BANGKOK (Reuters) – Thailand scrambled fighter jets near its border with Myanmar on Thursday and ordered its defense attache to issue a warning to the military government, its air force said, over what it called an airspace violation during a combat operation.
Two F-16 fighter jets were deployed when a radar detected a plane in Thai airspace in Tak province close to the Myanmar border on Thursday, which was carrying out attacks on ethnic minority rebels, air force spokesperson Air Vice Marshal Prapat Sonjaidee said in a statement.
Thai Prime Minister Prayuth Chan-ocha on Friday said though the incident may have appeared serious, it was “not a big deal”, and a Myanmar defence attache had apologised.
“What is most important is we have enough capacity to defend our sovereignty,” Prayuth told reporters.
A spokesperson for Myanmar’s junta did not immediately respond to a request for comment and made no mention of the incident in his early remarks on Thai relations at a regular news briefing on Friday.
Myanmar’s military has stepped up operations against ethnic minority armies since a coup last year and is encountering resistance on multiple fronts, from old enemies to newly formed militia groups allied with the ousted government.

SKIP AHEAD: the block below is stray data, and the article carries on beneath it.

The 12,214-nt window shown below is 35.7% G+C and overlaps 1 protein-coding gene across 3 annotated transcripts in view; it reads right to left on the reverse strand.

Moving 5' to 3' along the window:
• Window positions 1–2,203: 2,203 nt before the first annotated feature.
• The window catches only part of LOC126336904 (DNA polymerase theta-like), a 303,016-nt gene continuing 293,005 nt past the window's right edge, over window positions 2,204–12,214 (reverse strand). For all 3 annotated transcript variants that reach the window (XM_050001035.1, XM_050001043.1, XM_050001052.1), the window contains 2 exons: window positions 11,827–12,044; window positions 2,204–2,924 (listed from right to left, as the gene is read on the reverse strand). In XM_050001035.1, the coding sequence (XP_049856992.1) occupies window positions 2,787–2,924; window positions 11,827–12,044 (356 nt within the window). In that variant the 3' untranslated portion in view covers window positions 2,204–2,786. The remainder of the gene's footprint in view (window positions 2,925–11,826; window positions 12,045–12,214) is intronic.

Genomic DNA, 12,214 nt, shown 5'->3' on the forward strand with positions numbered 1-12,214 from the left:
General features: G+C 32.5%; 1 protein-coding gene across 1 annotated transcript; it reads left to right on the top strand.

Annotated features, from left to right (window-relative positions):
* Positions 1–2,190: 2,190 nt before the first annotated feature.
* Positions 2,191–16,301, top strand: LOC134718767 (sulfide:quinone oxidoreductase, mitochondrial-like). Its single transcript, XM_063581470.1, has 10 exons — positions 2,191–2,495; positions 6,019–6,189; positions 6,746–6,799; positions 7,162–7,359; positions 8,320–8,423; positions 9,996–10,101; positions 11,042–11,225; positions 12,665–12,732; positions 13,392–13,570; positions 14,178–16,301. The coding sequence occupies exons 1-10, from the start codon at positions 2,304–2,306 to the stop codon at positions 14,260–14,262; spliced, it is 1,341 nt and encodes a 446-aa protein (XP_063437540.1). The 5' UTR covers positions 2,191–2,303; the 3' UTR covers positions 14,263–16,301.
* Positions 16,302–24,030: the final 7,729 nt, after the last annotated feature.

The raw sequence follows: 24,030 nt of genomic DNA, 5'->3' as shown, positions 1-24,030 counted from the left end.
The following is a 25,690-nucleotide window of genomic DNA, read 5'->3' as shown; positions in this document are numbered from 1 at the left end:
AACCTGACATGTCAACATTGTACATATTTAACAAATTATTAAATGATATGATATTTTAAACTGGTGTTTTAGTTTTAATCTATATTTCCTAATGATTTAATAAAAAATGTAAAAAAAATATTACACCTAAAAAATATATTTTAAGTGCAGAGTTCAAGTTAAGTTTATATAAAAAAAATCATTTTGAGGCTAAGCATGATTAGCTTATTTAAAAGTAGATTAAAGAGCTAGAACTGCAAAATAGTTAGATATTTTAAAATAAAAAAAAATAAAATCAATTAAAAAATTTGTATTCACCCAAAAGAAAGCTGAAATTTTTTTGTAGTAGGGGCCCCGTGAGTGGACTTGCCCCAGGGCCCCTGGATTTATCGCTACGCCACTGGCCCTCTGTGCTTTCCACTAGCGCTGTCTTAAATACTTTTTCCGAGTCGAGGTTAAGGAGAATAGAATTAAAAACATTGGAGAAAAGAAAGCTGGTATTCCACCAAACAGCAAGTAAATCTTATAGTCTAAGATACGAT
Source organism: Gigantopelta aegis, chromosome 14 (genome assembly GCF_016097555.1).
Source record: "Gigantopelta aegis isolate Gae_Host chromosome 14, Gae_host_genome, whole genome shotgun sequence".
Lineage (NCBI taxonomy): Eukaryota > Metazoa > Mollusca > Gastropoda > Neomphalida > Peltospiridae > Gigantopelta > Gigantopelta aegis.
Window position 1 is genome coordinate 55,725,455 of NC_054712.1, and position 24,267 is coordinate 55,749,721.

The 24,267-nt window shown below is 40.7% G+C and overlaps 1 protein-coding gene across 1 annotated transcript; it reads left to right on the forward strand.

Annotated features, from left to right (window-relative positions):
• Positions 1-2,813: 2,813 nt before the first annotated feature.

Activists and aid groups have condemned the junta’s use of artillery and air strikes in civilian areas. The United Nations humanitarian agency this week estimated nearly 760,000 people have been displaced by conflict across Myanmar since the coup.
A witness in Thailand told Reuters a fighter jet was seen over two villages about 5 km (3.11 miles) from the border, triggering panic among residents, with one school sending its students to a bomb shelter.
Thai authorities said close to 300 people have fled an intensification of military operations in Myanmar’s Karen state in the past few days.
(Reporting by Panu Wongcha-um and Panarat Thepgumpanat; Editing by Martin Petty)